Lessons Learned From Living With a High-Functioning Alcoholic

Over a decade ago, I moved in with an ex-boyfriend of mine. We had been dating for a couple of years at that point, so I thought we knew nearly everything about each other. But living together exposed a secret side of him: he was a drinker.

Not just a social drinker, mind you, but a “need-at-least-five-cocktails-a-day-to-function” drinker.

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A Nightmare Living Situation

Every night, my then-boyfriend would pour drink after drink and sip out of his Tervis Tumbler while watching TV or doing some work. He never even showed a “buzz” or acted any different than when he was sober.

But nonetheless, the level of alcohol he consumed on a daily basis floored me. After all, he was a successful real estate developer, owned a house, and had a wide network of friends. Plus, he was responsible and punctual – never late to any event or obligation.

How didn’t I notice beforehand that he was a full-blown alcoholic?

The answer to the question is that my ex was what’s known as a “high-functioning alcoholic” (HFA).

Needless to say, the relationship didn’t last long. He refused to acknowledge that he had a problem and, no matter how much I begged, he wouldn’t seek help.

I tolerated more than I should have. I spent years making excuses for his behavior. And one day it finally registered: he had absolutely no desire to change.

So, I packed my bags and didn’t look back.

In hindsight, it was probably one of the best decisions I’ve ever made.

What is a “High-Functioning Alcoholic?”

High-functioning alcoholics, like my ex-boyfriend, are people who are dependent on alcohol, but can still function as productive members of society. They are fully able to carry out the daily responsibilities of life, such as maintaining a career or keeping up a well-groomed appearance, without showing the hallmark signs that are typically associated with alcoholism.

High-functioning alcoholics are dependent on alcohol, but they can carry out the daily responsibilities of life, like maintaining a job or keeping up a well-groomed appearance, without showing the hallmark signs of alcoholism.

These individuals often project themselves as both physically and mentally healthy, but internally, they struggle with constant cravings, and they’re plagued with obsessive thoughts about their next drink.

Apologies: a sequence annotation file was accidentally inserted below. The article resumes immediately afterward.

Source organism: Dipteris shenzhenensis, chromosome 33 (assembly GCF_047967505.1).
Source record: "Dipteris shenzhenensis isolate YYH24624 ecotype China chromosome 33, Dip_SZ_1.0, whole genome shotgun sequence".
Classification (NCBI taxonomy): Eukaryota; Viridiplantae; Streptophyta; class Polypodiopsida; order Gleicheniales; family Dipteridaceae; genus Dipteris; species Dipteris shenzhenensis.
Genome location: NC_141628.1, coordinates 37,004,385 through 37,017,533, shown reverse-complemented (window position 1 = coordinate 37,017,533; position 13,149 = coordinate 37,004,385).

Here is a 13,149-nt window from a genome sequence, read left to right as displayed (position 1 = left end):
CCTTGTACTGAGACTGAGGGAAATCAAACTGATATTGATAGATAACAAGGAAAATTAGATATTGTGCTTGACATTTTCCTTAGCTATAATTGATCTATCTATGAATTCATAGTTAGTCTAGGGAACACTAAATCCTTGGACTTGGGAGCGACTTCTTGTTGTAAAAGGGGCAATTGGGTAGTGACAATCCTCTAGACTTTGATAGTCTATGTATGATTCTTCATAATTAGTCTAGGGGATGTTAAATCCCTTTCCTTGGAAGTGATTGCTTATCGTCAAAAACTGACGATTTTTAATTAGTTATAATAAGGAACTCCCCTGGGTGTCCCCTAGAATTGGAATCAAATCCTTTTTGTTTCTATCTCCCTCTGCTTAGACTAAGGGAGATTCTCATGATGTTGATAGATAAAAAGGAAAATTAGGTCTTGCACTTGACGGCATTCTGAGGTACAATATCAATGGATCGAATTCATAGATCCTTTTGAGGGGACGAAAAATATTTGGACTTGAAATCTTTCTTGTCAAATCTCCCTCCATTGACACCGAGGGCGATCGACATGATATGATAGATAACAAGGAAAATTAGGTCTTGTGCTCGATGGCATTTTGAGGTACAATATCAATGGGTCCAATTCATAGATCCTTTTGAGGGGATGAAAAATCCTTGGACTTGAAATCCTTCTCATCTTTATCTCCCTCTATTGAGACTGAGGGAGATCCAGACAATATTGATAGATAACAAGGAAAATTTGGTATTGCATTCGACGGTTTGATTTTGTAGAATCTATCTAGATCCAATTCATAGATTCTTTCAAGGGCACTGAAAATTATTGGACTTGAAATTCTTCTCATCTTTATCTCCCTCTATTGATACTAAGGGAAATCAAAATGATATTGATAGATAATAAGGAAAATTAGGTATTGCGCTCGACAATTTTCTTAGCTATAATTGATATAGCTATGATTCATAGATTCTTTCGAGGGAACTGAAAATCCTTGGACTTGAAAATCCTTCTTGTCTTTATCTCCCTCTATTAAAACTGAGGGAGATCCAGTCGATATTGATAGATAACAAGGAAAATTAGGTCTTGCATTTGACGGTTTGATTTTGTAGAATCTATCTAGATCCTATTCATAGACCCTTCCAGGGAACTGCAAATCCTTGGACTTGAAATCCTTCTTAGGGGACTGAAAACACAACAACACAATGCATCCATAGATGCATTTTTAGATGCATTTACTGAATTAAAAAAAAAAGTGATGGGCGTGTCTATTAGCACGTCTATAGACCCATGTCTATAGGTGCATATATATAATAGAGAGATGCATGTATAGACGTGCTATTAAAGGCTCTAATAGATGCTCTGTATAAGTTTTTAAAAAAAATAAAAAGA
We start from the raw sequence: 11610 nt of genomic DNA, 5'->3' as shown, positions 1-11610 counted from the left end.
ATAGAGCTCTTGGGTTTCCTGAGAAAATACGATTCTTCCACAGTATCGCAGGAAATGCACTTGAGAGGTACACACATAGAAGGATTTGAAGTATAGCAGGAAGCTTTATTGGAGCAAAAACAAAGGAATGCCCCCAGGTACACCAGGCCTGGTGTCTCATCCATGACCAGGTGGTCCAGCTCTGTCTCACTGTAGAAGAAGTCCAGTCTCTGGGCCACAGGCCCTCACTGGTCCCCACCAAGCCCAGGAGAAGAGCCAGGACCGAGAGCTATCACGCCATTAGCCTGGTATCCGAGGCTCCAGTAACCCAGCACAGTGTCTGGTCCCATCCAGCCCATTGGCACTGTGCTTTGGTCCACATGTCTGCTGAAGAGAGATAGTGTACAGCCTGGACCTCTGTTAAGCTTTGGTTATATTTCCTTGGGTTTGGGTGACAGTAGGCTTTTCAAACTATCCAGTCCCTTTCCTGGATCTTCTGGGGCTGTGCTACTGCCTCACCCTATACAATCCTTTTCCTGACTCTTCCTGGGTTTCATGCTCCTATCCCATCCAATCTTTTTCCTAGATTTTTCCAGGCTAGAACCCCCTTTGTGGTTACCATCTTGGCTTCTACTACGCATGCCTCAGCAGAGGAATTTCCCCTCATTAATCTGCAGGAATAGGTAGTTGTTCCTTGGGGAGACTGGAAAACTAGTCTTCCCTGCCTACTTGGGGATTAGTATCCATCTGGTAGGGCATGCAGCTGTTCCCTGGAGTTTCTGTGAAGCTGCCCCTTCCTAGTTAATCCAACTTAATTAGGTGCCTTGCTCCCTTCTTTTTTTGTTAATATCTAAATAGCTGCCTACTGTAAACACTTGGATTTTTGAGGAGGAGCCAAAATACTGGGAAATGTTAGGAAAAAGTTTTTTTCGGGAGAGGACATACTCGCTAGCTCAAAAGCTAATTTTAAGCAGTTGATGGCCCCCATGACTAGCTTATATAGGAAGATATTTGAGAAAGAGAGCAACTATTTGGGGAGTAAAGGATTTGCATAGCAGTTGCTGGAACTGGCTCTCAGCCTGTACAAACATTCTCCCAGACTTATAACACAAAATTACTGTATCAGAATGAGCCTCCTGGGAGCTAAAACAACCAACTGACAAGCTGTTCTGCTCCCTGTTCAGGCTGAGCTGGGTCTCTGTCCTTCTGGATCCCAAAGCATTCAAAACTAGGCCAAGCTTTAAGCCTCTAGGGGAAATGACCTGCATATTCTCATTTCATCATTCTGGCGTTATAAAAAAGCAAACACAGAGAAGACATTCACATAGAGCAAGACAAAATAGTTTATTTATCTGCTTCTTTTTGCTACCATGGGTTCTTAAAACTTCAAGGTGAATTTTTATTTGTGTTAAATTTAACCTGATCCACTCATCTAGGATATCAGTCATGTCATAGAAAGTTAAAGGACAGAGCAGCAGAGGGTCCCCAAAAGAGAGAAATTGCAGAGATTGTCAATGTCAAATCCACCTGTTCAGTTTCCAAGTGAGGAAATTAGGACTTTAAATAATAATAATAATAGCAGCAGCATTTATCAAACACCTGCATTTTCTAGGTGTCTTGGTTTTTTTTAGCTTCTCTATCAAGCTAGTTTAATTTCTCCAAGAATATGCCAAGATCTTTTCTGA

A high-functioning alcoholic generally consumes as much alcohol as someone with a classic alcohol use disorder, but they never show the typical signs of intoxication.

According to the National Institutes of Health (NIH), high-functioning alcoholics are typically “middle-aged, well-educated, with stable jobs and families.” The same study estimated that nearly 20% of people who clinically meet the criteria for alcoholism are highly functional and high-achieving individuals.

Life With Someone Who’s HFA

High-functioning alcoholism can be more dangerous than the stereotypical rock-bottom version of alcoholism. That’s because these individuals are less likely to be confronted about their drinking. They usually do a good job hiding the severity of their abuse from friends and loved ones.

Additionally, many have yet to encounter significant negative consequences tied to their drinking. Because they are able to hold down a steady job, pay their bills on time, and stay out of trouble with the law, they can easily justify their own drinking and convince themselves there isn’t a problem.

The deep-seated sense of denial keeps them trapped in addiction’s vicious cycle. It also makes them less likely to seek treatment. A HFA may need certain treatment before they even enter addiction treatment, such as community reinforcement and family training (CRAFT) which is a type of couples therapy that increases the likelihood of entering and completing treatment.

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Treatment for High-Function Alcoholism

Identifying and treating alcohol use disorder early can be key in preventing the issue from escalating further. Addiction is a progressive disease, meaning that over time, an individual develops a tolerance to the substance, resulting in him or her needing more of it in order to produce the same desired effects.

It’s no different for a high-functioning alcoholic, as they must drink increasingly larger amounts to get that same “buzz.” The high tolerance means they drink at dangerous levels, and drinking at this level long-term can lead to a host of health problems – cirrhosis of the liver, cancer, and heart disease.

It also increases the risk for HFA’s to put themselves or others in dangerous situations, like drinking and driving, blacking out, or engaging in risky sexual behavior.

Simply put, high-functioning alcoholics are alcoholics, no matter how well they conceal their level of drinking from others. As with other alcohol use disorders, treatment is needed and recovery is 100 percent possible – and the earlier the treatment begins, the better.

If you or a loved one believe alcohol may be a problem, don’t wait to reach out to a health professional for support and guidance. Call 800-839-1686Who Answers? today to speak with a specialist who can talk with you about treatment options.



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